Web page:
PATUAKHALI: Bangladeshi wea­­t­her experts said on Tuesday that a deadly cyclone that carved a swath of destruction was one of the quickest-forming and longest-lasting they’d experienced, blaming climate change for the shift.

Cyclone Remal, which made landfall in low-lying Bangladesh and neighbouring India on Sunday evening with fierce gales and crashing waves, left at least 38 people dead, destroyed thousands of homes, smashed seawalls and flooded cities across the two countries.

The toll includes 12 workers who died on Tuesday when a quarry collapsed in India’s Mizoram state, which the government attributed to torrential rains as the storm progressed inland.

“In terms of its land duration, it is one of the longest in the country’s history,” Azizur Rahman, director of the state-run Bangladesh Meteorological Department told AFP, adding it had battered the country for more than 36 hours.

In contrast, Cyclone Aila, which hammered Bangladesh in 2009, lasted around 34 hours.

“I’ve seen many storms in my life but nothing like this cyclone,” said Asma Khatun, an 80-year-old widow who lives with her son, a fisherman in Bangladesh’s hard-hit coastal town of Patuakhali. “Before, the storm came and went away... now it doesn’t seem to go away.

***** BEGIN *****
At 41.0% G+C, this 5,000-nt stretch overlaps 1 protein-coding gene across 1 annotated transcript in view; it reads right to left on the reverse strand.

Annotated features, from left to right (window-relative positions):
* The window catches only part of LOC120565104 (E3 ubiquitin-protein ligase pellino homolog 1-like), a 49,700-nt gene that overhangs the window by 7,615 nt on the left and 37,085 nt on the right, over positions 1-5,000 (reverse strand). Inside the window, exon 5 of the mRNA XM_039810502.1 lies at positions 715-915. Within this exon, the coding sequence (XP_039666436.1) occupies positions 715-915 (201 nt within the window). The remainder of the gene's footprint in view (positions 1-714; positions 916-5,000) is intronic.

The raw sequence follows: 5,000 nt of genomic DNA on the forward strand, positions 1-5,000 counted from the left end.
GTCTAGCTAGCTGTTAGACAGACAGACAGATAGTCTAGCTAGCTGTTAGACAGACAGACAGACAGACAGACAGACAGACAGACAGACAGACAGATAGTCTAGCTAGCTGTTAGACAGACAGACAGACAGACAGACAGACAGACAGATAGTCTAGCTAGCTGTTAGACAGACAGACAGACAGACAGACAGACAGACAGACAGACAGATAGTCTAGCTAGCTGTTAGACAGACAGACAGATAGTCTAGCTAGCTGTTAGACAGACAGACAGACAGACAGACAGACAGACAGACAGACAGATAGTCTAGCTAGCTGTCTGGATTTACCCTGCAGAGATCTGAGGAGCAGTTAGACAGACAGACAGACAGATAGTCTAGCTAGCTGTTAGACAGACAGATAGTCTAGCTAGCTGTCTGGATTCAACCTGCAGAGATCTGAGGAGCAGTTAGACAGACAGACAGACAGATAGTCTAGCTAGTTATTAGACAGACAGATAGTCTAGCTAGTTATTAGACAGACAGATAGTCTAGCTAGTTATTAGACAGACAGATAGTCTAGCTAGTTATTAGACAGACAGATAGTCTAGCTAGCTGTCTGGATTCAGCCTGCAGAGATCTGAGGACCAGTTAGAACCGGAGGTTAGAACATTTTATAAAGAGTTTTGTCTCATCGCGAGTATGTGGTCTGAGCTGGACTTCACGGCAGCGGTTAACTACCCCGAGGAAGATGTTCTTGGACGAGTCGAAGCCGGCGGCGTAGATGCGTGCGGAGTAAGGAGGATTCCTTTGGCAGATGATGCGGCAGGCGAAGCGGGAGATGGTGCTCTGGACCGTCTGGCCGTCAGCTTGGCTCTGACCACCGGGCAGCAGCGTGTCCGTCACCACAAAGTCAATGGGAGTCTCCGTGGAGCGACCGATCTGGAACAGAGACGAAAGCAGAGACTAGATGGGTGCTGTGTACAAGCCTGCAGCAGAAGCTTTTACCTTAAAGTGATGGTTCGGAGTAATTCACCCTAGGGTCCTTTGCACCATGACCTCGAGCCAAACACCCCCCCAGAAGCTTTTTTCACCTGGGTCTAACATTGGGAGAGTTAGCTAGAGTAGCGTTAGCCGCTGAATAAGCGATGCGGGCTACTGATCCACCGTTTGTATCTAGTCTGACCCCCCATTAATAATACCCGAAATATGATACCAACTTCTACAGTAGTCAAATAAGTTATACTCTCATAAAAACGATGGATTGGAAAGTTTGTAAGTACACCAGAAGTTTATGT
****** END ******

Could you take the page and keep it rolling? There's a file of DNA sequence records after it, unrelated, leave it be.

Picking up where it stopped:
Meteorologist Rahman said the cyclone formed more quickly than almost all the cyclones they have monitored in recent decades. “Of course, quick cyclone formation and the long duration of cyclones are due to the impact of climate change,” Rahman said.

“It took three days for it to turn into a severe cyclone from low pressure in the Bay of Bengal... I’ve never seen a cyclone formed from a low pressure in such a quick time,” he said.

“Usually, a cyclone is formed in the south and southwest of the Bay of Bengal, then takes seven to eight days to turn into a severe cyclone.”

Published in Dawn, May 29th, 2024

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